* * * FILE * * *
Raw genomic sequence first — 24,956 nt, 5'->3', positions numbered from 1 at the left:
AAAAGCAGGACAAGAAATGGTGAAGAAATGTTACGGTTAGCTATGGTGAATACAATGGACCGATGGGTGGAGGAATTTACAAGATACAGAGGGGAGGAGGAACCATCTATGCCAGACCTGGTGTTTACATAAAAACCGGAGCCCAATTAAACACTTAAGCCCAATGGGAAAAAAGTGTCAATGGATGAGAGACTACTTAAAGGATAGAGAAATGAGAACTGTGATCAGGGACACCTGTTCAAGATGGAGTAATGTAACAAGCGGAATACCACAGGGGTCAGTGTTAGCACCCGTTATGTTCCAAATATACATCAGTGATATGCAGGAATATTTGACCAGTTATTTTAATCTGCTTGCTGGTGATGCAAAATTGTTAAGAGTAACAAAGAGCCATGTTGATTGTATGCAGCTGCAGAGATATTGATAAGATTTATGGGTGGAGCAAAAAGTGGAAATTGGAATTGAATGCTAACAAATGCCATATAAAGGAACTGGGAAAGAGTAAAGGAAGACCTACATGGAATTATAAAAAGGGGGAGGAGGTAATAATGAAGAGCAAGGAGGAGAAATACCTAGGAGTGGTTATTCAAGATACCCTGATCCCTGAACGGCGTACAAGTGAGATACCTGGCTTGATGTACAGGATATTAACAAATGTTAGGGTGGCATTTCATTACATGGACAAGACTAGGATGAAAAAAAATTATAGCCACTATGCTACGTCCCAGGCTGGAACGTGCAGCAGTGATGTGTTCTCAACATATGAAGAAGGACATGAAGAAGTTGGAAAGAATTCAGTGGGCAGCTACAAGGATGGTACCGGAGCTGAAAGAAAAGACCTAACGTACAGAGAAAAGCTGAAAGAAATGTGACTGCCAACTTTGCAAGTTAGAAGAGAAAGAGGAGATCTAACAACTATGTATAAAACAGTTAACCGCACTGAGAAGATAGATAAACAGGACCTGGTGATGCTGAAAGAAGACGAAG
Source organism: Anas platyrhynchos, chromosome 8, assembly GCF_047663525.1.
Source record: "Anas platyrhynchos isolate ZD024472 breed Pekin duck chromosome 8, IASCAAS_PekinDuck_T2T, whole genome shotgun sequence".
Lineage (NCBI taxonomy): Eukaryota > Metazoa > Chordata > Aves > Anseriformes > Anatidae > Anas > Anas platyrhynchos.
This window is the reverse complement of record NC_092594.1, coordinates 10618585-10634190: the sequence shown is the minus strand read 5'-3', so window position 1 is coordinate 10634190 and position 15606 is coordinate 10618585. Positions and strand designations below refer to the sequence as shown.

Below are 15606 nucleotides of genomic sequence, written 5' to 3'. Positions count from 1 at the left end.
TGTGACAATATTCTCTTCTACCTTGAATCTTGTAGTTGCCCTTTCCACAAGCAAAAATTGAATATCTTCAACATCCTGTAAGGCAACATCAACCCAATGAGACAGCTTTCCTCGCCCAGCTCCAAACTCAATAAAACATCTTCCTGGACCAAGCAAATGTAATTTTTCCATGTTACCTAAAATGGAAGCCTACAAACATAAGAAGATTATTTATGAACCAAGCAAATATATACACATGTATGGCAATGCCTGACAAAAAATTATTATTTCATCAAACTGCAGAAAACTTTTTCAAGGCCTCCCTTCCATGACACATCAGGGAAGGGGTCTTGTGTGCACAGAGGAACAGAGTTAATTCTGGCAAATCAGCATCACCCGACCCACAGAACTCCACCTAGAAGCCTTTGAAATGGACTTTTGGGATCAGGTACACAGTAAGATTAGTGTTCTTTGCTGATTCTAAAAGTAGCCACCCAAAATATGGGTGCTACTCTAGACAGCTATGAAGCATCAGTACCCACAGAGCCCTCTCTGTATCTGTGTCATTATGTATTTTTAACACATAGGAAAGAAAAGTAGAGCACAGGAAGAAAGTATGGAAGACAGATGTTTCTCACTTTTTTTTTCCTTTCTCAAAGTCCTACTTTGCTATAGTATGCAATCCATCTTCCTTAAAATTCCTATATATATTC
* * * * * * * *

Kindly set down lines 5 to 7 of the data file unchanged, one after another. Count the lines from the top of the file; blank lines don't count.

Lineage (NCBI taxonomy): Eukaryota > Metazoa > Chordata > Aves > Anseriformes > Anatidae > Anas > Anas platyrhynchos.
This window is the reverse complement of record NC_092594.1, coordinates 10618585-10634190: the sequence shown is the minus strand read 5'-3', so window position 1 is coordinate 10634190 and position 15606 is coordinate 10618585. Positions and strand designations below refer to the sequence as shown.

Below are 15606 nucleotides of genomic sequence, written 5' to 3'. Positions count from 1 at the left end.